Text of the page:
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Orionid Meteor Shower
The Orionid meteor shower should be at its most active late tonight. And there’s no Moon in the sky then, so it should be a pretty good show.
The shower is known as the Orionids because all of its meteors appear to “rain” into the sky from Orion the hunter. The constellation climbs into good view after midnight, so that’s when the shower is at its best — between midnight and dawn.
The meteors are bits of debris from Comet Halley. The comet sheds grains of dust as it orbits the Sun. When Earth crosses the comet’s path, some of those grains plunge into the atmosphere. They instantly heat up and vaporize, creating the streaks of light known as meteors.
Most of the dust grains are no bigger than pebbles. But a few are larger. They form brilliant streaks that are visible even in a moderately light-polluted sky. And some of them can leave glowing trails that remain visible for a couple of minutes.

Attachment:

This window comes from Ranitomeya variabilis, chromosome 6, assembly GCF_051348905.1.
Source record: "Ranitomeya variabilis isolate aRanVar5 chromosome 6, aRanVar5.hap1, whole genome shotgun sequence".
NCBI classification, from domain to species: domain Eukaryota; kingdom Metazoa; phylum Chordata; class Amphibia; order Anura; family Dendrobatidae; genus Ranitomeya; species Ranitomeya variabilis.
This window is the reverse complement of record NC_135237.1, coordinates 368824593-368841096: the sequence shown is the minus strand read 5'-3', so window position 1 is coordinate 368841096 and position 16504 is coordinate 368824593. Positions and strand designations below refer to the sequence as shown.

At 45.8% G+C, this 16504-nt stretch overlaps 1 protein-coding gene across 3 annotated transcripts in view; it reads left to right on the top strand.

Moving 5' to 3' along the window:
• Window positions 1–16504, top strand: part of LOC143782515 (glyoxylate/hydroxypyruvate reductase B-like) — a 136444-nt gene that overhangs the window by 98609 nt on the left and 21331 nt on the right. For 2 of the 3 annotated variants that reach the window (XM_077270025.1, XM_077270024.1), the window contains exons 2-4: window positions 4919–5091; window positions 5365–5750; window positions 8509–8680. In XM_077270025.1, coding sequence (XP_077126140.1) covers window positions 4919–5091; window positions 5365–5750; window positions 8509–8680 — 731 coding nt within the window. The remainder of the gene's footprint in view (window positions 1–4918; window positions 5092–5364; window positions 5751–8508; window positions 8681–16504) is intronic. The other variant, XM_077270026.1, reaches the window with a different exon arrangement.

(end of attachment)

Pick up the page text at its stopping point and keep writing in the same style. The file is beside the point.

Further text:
The shower has been declining in recent years. Halley’s Comet is near its greatest distance from Earth, so there aren’t as many bits of comet dust in this part of its orbital path. But the number of meteors appears to vary over a period of a decade or so. There’s evidence that the number is heading upwards, so the shower could produce 20 or more meteors per hour at its peak.
To watch the Orionids, find a dark but safe site away from city lights. Bundle up against the autumn chill, then sit back and watch the sparks from Halley’s Comet.
Script by Damond Benningfield